The voices speaking out against Catholic education in Alberta may have temporarily quietened, but a provincewide group of advocates remains vigilant and ready to defend faith-based schools.
“Our biggest challenge is to not get complacent,” said Scott Morrison, superintendent with Christ the Redeemer Catholic Schools, which includes the Canmore and Drumheller areas of southern Alberta.
“Right now, it’s a time of calm. We’ve got a government that supports school choice. But we have to remember there are still those voices that think Catholic education shouldn’t exist. We have to make sure that we can activate our stakeholders at any given time to express how important Catholic education is.”
Morrison was one of nearly 100 attendees at the inaugural summit for GrACE – Grateful Advocates for Catholic Education – a provincewide group of educators, trustees, parents, and clergy. Alberta is one of only three provinces that have publicly funded Catholic schools, currently teaching 181,000 students.
The Oct. 21 summit, held in Leduc, focused on several priorities for the coming year. Those include an increase in promotional videos, hashtags for social media like #IbelieveinCatholicEd, and networking to support Catholic schools. GrACE also promoted the use of novenas and prayer intentions for Catholic education.
The summit also came just days before Catholic Education Sunday is celebrated in Alberta and the Northwest Territories on Nov. 3.
A year after GrACE was launched, there are 18 local GrACE advocacy groups with more than 100 members. GrACE has also held several workshops and received input from nearly 1,300 people.
“If we need to mobilize the Catholic community to spread the good news of Catholic education during any crisis, we’ve now got the infrastructure to do that,” Morrison said.
In recent years critics, including organizations like Together for Students, have called for a single public education system based on cost, infrastructure and other factors.
That’s why GrACE is crucial for families who want a future with Catholic schools.
“We have been under attack so we have to start asking ‘How important is our faith?’ Is it something we’re ready to defend and have those tough conversations about?” asked Bonnie Annicchiarico, the director of GrACE and a former school district administrator.
“It’s now a time when people want information and the tools to speak on behalf of Catholic education. To have this much momentum in one year is really affirming.”
For Annicchiarico, the greatest challenge has been to determine how GrACE can promote Catholic education.
“We really want to activate initiatives and celebrate our legacy at the grassroots level,” she said. “We’ve heard that since GrACE was formed, the protection and promotion of our Catholic schools is a bigger topic in parishes, in Catholic Women’s League meetings, and at home.”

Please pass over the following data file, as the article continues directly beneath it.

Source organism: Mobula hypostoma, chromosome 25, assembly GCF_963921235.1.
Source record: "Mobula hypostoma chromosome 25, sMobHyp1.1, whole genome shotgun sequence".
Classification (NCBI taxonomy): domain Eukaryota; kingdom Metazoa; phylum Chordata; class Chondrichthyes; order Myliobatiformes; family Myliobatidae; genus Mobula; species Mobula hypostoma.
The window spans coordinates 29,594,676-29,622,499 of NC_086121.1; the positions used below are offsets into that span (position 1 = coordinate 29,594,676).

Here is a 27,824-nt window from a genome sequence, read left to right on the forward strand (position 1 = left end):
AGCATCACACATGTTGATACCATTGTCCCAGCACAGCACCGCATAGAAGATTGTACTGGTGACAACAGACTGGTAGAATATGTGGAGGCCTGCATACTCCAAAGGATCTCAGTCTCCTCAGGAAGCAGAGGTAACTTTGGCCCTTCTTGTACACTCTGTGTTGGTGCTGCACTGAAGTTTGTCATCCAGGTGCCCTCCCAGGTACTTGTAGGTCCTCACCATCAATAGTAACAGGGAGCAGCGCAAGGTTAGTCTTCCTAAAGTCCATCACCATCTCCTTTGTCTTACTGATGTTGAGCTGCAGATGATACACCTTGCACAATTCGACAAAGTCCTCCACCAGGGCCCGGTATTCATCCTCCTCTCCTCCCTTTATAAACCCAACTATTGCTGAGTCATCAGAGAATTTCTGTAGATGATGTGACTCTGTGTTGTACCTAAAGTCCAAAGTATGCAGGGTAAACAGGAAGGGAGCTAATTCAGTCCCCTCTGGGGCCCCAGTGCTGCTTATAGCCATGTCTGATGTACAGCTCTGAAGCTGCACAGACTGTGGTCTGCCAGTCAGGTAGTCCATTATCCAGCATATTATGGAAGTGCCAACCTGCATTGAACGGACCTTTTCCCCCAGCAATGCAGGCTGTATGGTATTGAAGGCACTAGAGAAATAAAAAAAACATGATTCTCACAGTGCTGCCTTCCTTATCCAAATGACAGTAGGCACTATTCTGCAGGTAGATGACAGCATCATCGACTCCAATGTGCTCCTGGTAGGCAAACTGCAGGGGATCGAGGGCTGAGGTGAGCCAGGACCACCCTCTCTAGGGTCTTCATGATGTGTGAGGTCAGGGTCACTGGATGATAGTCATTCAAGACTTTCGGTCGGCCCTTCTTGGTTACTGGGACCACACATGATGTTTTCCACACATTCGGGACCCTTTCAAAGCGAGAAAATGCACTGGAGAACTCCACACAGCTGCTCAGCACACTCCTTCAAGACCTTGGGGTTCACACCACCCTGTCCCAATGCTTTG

Michelle Campmans, a parent and teacher with Holy Spirit Catholic Schools in Lethbridge, believes students are key to the success of GrACE. Initiatives like video testimonies or art projects by students should become a staple of their advocacy efforts.
“If we want to show what makes our Catholic schools unique, our students have to be a huge part of that. My own children go to a Catholic school and I’d like to see them advocate for it more, and become more aware of what sets Catholic schools apart.”
Another area of focus is faith formation among teachers who set the example for students.
“Our schools will only be as Catholic as our teachers are,” Annicchiarico said.
“We should always be bringing the Catholic worldview into our work. We should expect that; it should not be controversial. That is the mark of a Catholic school … we teach from a Catholic perspective and recognize that every child is made in the image of God.”
Maintaining and protecting that Catholic identity in schools is foundational, said Kim Pasula, a Red Deer school trustee. Pasula said the arguments against Catholic education are not just from secular organizations or public school trustees, but happen more intimately around dinner tables and among friends.
Therefore, GrACE is essential in helping parents, teachers and students know the appropriate arguments for when those conversations arise, Pasula said.
“You’ll get arguments from others that Catholic education is a waste of resources, it’s why their public school doesn’t have enough teachers, and so on,” he said. “People know they love Catholic schools, but it can difficult for them to verbalize that and know how to explain to a non-Catholic why Catholic education is important.
“So we need to ensure people have the data and the language to have those conversations. Part of our plan is to ensure people have that information to comfortably defend the division.”
Edmonton Archbishop Richard Smith said concerns about the future of Catholic education are commonly raised when he visits parishes. Regardless of any political situation, he said it must be defended.
“If we strive to think that we can keep this extraordinary gift of Catholic education in any way for granted, then it seems we may be at significant risk. We all know the why of Catholic education, we just need to strengthen that why,” Smith said.
“We need to deepen our convictions and persistently need to speak positively, forcefully, joyfully and convincingly about the community of Catholic education.”
Anyone wishing to learn more about GrACE can visit the GrACE4cathed Facebook page, or contact your nearest Catholic school division.